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No carmaker knows how to fill niches quite like BMW. And at this point, there are so many seemingly overlapping vehicles that it's often hard to decipher why one is better than the other. A crossover gets a sloping roofline and suddenly it's a whole new model. A coupe sprouts a second set of doors, and it's something new, too.
Then there's the 2018 BMW 640i Gran Turismo. It's like a tall four-door sedan with a hatchback and a coupe-ish roofline. It's like the X6 went into the Proportion-O-Later machine and grew 7 inches in overall length, but got skinnier and shorter in height in the process. It's not a coupeover. Maybe it's a hatchback? Maybe it's a crossover?
Whatever it is, the 6 Series GT is the replacement for the original segment-bending 5 Series Gran Turismo. And as its name suggests, the GT is more of a luxury cruiser than canyon carver.
The 6 Series Gran Turismo is offered exclusively in 640i xDrive guise, with a 3.0-liter turbocharged I6 engine and all-wheel drive. The six-cylinder engine has plenty of grunt, with 335 horsepower and 332 pound-feet of torque on tap to move this 4,400-pound beast to 60 miles per hour in a BMW-estimated 5.1 seconds.
In its default Comfort setting, the 6GT's ZF-sourced transmission shifts through its eight gears like the proverbial knife through warm butter. Sport mode, meanwhile, changes the throttle and transmission parameters for a bit more urgency in terms of power delivery, and tightens up the steering and suspension. My tester's Dynamic Handling Package with Integral Active Steering, a fancy way of saying rear-wheel steering, improves overall response to driver inputs. My only real complaints are that the run-flat tires are lousy and the brakes could use a bit more bite.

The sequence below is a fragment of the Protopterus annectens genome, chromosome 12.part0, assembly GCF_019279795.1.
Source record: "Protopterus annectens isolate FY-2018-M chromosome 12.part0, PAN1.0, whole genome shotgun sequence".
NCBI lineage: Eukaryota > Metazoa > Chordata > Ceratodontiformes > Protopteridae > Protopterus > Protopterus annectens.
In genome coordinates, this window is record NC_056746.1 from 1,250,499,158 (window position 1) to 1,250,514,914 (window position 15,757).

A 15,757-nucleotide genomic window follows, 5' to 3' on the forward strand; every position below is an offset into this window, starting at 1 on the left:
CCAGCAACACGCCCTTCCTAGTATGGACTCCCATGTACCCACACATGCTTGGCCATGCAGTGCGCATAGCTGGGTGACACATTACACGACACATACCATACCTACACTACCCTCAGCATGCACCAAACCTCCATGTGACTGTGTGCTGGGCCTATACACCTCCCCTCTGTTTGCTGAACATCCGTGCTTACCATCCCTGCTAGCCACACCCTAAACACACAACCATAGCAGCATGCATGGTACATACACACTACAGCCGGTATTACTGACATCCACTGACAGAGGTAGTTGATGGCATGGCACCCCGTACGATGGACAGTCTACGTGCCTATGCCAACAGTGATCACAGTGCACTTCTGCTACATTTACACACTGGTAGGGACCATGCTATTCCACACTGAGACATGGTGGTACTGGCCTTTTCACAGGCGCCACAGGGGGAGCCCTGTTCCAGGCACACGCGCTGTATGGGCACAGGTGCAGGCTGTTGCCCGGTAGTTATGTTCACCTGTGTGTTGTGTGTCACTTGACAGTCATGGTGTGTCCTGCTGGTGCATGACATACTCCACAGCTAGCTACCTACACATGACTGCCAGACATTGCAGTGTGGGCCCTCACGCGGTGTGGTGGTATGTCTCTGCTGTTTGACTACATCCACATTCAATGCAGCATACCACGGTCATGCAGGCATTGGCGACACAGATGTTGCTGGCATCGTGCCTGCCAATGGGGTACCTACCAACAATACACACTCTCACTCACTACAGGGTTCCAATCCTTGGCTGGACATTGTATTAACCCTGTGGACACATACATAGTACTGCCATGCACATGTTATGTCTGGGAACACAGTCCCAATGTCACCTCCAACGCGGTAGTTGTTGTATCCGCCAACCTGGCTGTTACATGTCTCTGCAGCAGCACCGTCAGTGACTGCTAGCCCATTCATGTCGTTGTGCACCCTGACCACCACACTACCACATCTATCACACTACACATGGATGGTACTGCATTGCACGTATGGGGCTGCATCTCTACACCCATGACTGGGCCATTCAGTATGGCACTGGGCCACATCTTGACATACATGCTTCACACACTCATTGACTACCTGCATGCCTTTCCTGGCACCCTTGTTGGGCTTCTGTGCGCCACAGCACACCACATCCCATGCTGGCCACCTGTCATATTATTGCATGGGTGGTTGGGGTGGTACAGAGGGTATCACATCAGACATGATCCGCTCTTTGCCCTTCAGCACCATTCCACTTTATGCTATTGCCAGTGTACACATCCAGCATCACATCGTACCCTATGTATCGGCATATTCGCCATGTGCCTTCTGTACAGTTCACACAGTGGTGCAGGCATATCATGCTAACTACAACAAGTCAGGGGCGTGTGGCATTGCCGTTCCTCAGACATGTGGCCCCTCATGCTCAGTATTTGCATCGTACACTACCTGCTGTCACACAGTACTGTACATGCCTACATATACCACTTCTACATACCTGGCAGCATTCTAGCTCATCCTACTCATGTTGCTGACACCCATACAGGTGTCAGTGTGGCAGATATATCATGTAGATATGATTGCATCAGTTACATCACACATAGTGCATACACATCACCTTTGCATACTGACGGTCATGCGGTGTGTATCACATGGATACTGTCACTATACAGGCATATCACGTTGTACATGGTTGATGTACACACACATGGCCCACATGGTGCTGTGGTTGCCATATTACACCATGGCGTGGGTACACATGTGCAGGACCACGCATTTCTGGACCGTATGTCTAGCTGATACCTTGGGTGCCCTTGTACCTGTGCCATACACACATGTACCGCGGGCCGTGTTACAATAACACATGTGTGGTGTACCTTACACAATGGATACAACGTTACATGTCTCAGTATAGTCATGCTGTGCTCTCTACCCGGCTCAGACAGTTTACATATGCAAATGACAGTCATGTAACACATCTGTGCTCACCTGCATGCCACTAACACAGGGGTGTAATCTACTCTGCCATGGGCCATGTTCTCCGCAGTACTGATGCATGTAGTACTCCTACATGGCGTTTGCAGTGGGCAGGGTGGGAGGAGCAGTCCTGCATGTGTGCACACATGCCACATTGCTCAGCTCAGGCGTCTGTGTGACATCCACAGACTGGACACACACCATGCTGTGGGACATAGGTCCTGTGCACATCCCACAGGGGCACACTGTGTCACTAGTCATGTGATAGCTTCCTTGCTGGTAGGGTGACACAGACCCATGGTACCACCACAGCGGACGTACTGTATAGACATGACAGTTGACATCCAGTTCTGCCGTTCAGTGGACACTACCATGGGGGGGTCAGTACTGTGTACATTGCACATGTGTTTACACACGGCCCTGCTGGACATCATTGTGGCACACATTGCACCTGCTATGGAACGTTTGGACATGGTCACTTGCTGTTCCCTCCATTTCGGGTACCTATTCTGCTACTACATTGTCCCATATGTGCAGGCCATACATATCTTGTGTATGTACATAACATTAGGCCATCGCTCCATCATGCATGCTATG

Adaptive mode suits this car best, adjusting the steering, suspension and powertrain settings based on my driving style. I also like that this mode works with the standard navigation system and transmission, downshifting before I approach an intersection or holding gears between closely spaced turns.
The 640i GT's rear air suspension can compensate for heavy or uneven loads, keeping the car's rump flat and level. You can also adjust the height manually, raising it by 0.78 inches or lowering it by 0.39 (weird measurements, I know). At higher speeds, the car automatically hunkers down for improved aerodynamics.
The EPA rates the 640i Gran Turismo at 23 mpg combined, right in line with the similar-ish Audi A7. That said, I didn't even manage to hit the 20-mpg city rating during my week with the car. Your mileage, of course, may vary.
Inside, you'll find BMW's latest iDrive system housed on a 10-inch touchscreen. You can control it by voice, touch or a rotary knob located between the seats, and it even has those weird gesture controls for increasing/decreasing audio volume and answering calls. Gesture control is cool at first, but definitely not reliable (I can't get it to work all the time) and probably more trouble than it's worth.
iDrive itself is pretty intuitive, with all major functions separated into six large tiles. Secondary functions are less obvious, and require digging deep into menus and submenus. Wireless Apple CarPlay, for example, is kind of finicky to set up the first time. And don't forget, CarPlay costs $300 here, and Android Auto isn't coming to any BMW models anytime soon.
Wireless cell phone charging comes standard, which is good, since all five passengers share just two USB ports. An optional Wi-Fi hotspot can accommodate 10 devices.